Chess

Gaioz Nigalidze banned for cheating at the Dubai Open Chess Tournament

Gaioz Nigalidze as Georgian Chess Champion

Gaioz Nigalidze as Georgian Chess Champion

Gaioz Nigalidze, winner of the Georgian championship in 2013 and 2014, used a smart phone hidden in a toilet to consult moves with a chess computer.

A chess Grandmaster has been banned from the Dubai Open Chess Tournament after he was found to have used an electronic device during a match. GM Gaioz Nigalidze of Georgia was caught by tournament officials consulting a device hidden in one of the toilet cubicles of the Dubai Chess and Culture Club during his sixth-round encounter with Armenia’s GM Tigran Petrosian.

International Arbiter (IA) Mahdi Abdul Rahim, the tournament’s chief arbiter, said Petrosian had earlier informed tournament officials of his suspicion that Nigalidze was getting help from a chess computer through a portable electronic device during the game, as the Armenian noticed the Georgian was oddly frequenting the toilet after each move during a crucial part of the game.

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When the officials initially checked Nigalidze, they did not find any device with him. The tournament Director and the Chief Arbiter were suspicious that he is using the same cubicle. When they checked the cubicle in question, they found a mobile phone and a headset hidden behind the pan and covered with toilet paper. When confronted, Nigalidze denied he owned the device, but officials opened the smart phone and found it was logged into a social networking site under Nigalidze’s account. They also found his game being analyzed in one of the chess applications.

Nigalidze was back-to-back winner of the Georgian Chess Championship in 2013 and 2014, and was also crowned champion of the Al Ain Classic in Al Ain last December.

Review: Nigalidze wins Al Ain Chess Classic

Review: Nigalidze’s games from the Georgian Chess Championship

Abdul Rahim has removed Nigalidze from the tournament and will send a report about the incident to the International Chess Federation, which has recently established a commission to deal with cheating in chess competitions. He said players proven to have committed such an offence will be suspended for three years from all sanctioned tournaments, and up to 15 years in case of a repeat offence.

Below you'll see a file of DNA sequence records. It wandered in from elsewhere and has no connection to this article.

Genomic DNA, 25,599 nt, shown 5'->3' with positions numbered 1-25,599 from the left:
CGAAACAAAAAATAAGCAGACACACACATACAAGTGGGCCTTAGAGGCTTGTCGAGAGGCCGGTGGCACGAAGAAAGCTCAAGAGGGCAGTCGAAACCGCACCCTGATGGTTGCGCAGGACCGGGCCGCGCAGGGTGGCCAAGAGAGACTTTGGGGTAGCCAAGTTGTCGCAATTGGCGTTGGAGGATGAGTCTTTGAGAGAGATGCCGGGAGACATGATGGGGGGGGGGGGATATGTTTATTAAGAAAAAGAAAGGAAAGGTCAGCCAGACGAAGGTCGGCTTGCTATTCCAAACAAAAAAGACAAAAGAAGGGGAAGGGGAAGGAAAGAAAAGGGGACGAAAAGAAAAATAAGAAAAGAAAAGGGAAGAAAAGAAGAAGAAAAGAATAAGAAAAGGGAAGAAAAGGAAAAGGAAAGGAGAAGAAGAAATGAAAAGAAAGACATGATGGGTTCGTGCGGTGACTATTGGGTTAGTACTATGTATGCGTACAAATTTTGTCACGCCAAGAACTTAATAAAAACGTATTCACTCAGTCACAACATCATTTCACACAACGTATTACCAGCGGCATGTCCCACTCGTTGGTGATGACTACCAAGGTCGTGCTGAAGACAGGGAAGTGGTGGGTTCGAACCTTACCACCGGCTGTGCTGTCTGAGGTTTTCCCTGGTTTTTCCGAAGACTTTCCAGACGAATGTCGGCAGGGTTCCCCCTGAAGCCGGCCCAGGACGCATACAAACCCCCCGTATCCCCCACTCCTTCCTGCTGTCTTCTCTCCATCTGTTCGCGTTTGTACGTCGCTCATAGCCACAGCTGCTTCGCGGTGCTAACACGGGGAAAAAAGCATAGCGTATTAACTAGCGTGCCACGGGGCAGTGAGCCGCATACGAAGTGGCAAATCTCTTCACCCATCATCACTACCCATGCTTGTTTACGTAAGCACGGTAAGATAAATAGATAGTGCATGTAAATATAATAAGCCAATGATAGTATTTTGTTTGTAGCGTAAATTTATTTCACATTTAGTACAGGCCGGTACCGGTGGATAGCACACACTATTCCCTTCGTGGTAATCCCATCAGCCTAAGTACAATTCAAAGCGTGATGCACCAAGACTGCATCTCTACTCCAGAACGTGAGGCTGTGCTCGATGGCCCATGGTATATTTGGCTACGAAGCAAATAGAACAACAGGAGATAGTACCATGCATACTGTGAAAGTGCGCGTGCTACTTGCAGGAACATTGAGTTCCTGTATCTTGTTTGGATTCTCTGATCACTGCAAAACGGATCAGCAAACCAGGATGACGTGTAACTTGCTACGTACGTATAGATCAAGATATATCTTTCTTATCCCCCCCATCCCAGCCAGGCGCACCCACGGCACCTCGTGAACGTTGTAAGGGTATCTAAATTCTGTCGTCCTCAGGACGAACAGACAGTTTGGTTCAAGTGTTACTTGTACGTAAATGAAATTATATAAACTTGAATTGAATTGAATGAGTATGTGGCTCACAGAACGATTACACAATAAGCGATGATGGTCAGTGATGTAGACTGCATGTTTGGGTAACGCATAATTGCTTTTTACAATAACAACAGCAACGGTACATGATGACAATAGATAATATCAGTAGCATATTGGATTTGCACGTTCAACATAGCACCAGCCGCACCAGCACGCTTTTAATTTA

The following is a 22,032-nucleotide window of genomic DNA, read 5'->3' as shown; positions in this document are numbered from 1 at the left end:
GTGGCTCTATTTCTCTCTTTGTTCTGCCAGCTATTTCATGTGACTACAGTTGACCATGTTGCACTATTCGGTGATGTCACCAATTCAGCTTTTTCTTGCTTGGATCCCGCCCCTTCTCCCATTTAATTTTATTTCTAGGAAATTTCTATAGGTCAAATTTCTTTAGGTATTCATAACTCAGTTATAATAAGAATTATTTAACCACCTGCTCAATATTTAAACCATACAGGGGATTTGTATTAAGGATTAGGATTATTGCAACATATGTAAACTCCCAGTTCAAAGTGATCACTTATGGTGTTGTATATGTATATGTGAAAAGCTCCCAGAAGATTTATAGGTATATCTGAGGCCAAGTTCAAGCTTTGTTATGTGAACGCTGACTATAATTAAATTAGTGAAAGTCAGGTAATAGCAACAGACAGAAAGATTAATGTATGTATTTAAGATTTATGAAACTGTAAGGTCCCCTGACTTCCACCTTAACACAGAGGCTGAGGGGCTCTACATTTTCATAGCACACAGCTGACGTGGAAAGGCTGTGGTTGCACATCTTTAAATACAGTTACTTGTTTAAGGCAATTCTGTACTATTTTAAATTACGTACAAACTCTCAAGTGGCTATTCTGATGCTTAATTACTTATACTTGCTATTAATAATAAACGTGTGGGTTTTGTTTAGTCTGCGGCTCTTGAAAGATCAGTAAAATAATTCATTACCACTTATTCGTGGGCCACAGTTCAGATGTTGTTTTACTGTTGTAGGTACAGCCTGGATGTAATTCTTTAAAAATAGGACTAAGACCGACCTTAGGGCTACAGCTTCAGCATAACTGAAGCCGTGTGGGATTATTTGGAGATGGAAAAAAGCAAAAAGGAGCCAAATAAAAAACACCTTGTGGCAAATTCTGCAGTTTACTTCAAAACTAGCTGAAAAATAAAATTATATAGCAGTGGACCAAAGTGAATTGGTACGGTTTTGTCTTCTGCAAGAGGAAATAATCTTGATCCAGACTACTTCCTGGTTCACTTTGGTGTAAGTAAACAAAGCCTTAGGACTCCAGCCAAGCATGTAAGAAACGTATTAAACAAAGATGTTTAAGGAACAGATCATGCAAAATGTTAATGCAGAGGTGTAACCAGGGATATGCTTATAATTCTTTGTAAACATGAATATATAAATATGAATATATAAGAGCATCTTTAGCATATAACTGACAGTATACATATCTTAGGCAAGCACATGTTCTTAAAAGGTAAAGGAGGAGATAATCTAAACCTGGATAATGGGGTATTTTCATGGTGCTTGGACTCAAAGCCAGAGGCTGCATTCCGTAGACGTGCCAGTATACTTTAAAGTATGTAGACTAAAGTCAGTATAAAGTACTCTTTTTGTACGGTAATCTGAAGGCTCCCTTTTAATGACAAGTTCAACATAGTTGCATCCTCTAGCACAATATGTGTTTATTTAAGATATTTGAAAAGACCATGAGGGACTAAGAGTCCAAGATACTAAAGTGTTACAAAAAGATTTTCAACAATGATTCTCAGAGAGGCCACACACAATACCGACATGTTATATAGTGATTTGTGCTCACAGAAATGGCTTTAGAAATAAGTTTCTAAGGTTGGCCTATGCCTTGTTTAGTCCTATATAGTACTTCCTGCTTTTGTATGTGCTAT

Fide Anti Cheating Guidelines”

It was not the first time a player was caught cheating at the Dubai Open. In 2008, an Iranian player was also banned from the tournament after he was found to be receiving help from someone who was watching the game’s live broadcast on the internet and was sending the moves through text messages.

Tournaments sanctioned by the International Chess Federation, including the Dubai Open, do not allow players to carry with them mobile phones and other electronic devices during their games.

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Italian grandmaster Daniele Vocaturo rebounds with five straight wins to join leaders at the Dubai Open Chess Championship

UAE’s top junior Ahmed Fareed upsets Russian IM

Meanwhile, following a sensational opening-round debacle, GM Daniele Vocaturo has ignited a fierce comeback as the Italian 24th seed won a fifth straight game to join the leaders after six rounds in the Dubai Open Chess Championship – Sheikh Rashid Bin Hamdan Bin Rashid Al Maktoum Cup Saturday night at the Dubai Chess and Culture Club.

Vocaturo, who was derailed by untitled Mokal Amruta Sunil of India in the opening round, used the French Defence to defeat Polish GM Mateusz Bartel in 51 moves to up his tally to five points in six games. Top-seed GM David Howell of England also has five points to maintain his hold of the leadership despite successive draws in the fifth and six rounds with GM Nils Grandelius of Sweden and GM Alexander Shabalov of the US respectively.

Grandelius and Shabalov also have five points along with second-seed GM Vladimir Fedoseev of Russia, GM Dragan Solak of Turkey, GM Andrei Istratescu of France and GM Yuri Solodovnichenko of Ukraine.

UAE players

Untitled Ahmed Fareed, one of the UAE’s up-and-coming junior players, pulled off an upset against Russian International Master (IM) Ernest Kharous to rise to three points. Other UAE players with three points are Fide Master (FM) Saeed Ishaq, who dropped his match against Armenia’s IM Vahe Baghdasaryan, FM Nabil Saleh Nabil, who defeated Jordan’s Candidate Master Rakan Alattar, and Arab Under-18 champion FM Sultan Ibrahim, who outplayed Ali Abdulla.

FM Yousry Salah of Egypt leads the race among Arab players with four points after defeating Sudan’s Mohammed Tarig Elther in the sixth round. IM Mohamed Ezat lost to Azerbaijan’s GM Eltaj Safarli to stay at 3.5 points, along with fellow Egyptians FM Fawzy Adham, who held Indian GM Arun Prasad to a draw, and IM Imed Abdelnabbi, who defeated Woman Grandmaster Zeinab Mamedjarova of Azerbaijan.

Prizes

The Dubai Open Chess Championship – Sheikh Rashid Bin Hamdan Al Maktoum Cup offers a total cash purse of US$50,000 to the winners, with US$12,000 going to the champion.

Playing system

The tournament is a nine-round Swiss system event with each player allotted 90 minutes plus a 30-second increment for each move to complete a game. The event is being managed by tournament director Yahya Mohammed Saleh and IA Mahdi Abdul Rahim, the chief arbiter, and assisted by deputy chief arbiter IA Saeed Yousuf Shakari, IA Jamal Qasim, IA Sheikha Ali Rashid, IA Walid Abu Obeid and IA Marcel Augusto.

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